- We’ve worked hard to earn our reputation. We work just as hard to keep it. Our team of seasoned marital finance attorneys has worked diligently to help earn the respect of our Chicago-area colleagues, clients, judges, court systems and community, and we intend to keep it that way. In other words, our reputation speaks for itself.
- We believe in “winning” as painlessly as possible. All financial situations are unique, and while we prefer to approach our clients’ cases in a spirit of collaboration and negotiation, we are also not afraid to “take the gloves off” when needed. In other words, our clients’ answer to the question, “What does winning look like to you?” informs our strategies, tactics and tone.
- We’ll help you avoid unnecessary litigation. You’ll have peace of mind knowing we will never push you into a lengthy, costly and unnecessary court trial. We will, however, use all legal remedies to protect your rights.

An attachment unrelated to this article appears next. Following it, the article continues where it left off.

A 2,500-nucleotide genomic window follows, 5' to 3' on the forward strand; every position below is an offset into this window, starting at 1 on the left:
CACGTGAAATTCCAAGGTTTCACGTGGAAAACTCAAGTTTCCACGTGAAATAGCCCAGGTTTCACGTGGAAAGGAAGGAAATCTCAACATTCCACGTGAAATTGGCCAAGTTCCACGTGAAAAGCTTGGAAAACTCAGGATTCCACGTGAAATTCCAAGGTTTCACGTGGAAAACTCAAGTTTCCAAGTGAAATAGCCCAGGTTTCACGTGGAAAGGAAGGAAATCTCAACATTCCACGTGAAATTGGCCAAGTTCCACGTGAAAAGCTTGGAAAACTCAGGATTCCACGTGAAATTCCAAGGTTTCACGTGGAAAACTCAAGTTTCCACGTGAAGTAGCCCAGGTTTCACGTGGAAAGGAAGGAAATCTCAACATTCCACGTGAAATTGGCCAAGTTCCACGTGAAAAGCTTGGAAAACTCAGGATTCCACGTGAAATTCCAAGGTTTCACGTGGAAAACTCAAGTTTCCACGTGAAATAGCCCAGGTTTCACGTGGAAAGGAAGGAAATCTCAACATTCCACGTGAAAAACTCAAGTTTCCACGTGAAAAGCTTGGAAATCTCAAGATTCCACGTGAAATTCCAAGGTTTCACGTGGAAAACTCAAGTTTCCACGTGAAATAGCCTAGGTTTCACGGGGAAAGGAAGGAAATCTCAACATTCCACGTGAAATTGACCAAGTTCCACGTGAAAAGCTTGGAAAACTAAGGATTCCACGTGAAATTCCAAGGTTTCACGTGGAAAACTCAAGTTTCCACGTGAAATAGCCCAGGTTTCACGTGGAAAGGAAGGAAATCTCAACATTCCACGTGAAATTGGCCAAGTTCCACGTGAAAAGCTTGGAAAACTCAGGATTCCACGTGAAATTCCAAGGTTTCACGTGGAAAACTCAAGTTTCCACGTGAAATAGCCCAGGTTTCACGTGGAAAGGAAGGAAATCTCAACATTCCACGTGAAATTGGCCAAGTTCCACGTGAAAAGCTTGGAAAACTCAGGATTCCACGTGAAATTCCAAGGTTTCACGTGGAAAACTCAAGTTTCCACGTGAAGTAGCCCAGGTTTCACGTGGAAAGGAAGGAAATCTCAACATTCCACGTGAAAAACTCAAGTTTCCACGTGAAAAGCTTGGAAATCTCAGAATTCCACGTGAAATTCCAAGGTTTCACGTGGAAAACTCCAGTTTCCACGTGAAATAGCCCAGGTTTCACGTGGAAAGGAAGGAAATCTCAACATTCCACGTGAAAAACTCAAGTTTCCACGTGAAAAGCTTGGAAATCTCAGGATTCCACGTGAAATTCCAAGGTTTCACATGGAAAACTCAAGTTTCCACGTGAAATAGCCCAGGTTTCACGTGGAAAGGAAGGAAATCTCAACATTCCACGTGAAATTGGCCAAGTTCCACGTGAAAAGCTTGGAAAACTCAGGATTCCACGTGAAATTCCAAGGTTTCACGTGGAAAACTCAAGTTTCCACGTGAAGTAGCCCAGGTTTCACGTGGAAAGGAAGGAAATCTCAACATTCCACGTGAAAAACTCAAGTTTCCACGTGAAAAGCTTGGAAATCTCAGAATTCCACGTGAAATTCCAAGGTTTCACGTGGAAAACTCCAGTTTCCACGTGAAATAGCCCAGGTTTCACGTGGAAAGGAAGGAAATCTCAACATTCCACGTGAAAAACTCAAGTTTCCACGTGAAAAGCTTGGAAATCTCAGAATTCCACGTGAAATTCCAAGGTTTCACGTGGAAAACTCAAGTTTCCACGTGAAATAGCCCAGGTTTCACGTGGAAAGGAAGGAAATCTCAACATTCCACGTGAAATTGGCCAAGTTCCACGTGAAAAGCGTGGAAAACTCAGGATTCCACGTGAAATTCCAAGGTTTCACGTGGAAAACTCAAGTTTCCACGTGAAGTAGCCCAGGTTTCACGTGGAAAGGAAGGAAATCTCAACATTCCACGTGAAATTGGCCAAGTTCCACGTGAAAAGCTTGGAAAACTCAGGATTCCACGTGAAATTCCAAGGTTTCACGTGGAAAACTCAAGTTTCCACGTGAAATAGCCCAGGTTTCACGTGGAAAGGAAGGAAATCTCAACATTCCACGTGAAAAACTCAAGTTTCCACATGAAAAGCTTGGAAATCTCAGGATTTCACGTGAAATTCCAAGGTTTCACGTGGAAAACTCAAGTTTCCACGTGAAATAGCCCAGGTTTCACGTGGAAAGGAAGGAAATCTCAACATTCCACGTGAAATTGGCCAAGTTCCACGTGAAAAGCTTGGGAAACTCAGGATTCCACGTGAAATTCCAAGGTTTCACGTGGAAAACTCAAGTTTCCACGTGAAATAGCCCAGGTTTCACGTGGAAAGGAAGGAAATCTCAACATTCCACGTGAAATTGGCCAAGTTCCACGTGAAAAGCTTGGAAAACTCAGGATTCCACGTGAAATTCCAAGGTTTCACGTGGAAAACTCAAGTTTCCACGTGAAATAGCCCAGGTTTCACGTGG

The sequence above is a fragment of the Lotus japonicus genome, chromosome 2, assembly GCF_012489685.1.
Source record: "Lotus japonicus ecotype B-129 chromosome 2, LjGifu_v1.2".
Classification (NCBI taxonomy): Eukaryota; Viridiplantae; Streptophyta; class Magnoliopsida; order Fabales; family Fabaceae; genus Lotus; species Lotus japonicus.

- You’ll receive specialized expertise. Our seasoned marital finance attorneys have specific expertise in cases involving women, LGBTQ+ couples, fathers, high-net-worth individuals, dissolution of long-term marriages, spouses who own businesses, appeals and more. We’ll ensure you’re represented by an experienced attorney who understands and respects your situation, the law and how best to work through your unique challenges.
- You can reach us easily. Unlike other law firms, we know how important it is to manage our client’s expectations and be available to answer their questions and concerns outside of regular business hours. You can contact us by phone, text, or email around the clock.
- Meetings with your attorney are easy and convenient. Schedule an appointment at any one of our four in-person offices in Chicago, Hinsdale, Skokie and Highland Park, or conduct some or all of your alimony proceedings online via Zoom. In some instances, an in-court appearance may be required by the judge. If so, you’ll typically be given at least 30 days advance notice.